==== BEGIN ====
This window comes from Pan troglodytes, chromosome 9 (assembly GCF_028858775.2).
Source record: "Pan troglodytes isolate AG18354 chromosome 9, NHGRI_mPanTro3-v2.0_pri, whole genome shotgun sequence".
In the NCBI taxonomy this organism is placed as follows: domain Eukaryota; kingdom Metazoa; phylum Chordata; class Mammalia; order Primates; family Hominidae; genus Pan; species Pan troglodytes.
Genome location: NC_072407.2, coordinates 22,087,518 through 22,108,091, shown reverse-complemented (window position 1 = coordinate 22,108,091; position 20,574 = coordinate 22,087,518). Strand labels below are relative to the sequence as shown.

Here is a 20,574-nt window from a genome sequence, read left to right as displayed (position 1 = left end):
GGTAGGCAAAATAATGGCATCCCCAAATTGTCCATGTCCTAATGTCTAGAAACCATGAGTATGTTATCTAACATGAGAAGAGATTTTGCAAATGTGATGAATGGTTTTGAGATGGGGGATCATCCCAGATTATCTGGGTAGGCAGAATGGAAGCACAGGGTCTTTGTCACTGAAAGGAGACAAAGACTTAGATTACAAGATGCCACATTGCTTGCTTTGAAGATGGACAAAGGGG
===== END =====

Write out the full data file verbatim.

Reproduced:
This window comes from Pan troglodytes, chromosome 9 (assembly GCF_028858775.2).
Source record: "Pan troglodytes isolate AG18354 chromosome 9, NHGRI_mPanTro3-v2.0_pri, whole genome shotgun sequence".
In the NCBI taxonomy this organism is placed as follows: domain Eukaryota; kingdom Metazoa; phylum Chordata; class Mammalia; order Primates; family Hominidae; genus Pan; species Pan troglodytes.
Genome location: NC_072407.2, coordinates 22,087,518 through 22,108,091, shown reverse-complemented (window position 1 = coordinate 22,108,091; position 20,574 = coordinate 22,087,518). Strand labels below are relative to the sequence as shown.

Here is a 20,574-nt window from a genome sequence, read left to right as displayed (position 1 = left end):
GGTAGGCAAAATAATGGCATCCCCAAATTGTCCATGTCCTAATGTCTAGAAACCATGAGTATGTTATCTAACATGAGAAGAGATTTTGCAAATGTGATGAATGGTTTTGAGATGGGGGATCATCCCAGATTATCTGGGTAGGCAGAATGGAAGCACAGGGTCTTTGTCACTGAAAGGAGACAAAGACTTAGATTACAAGATGCCACATTGCTTGCTTTGAAGATGGACAAAGGGG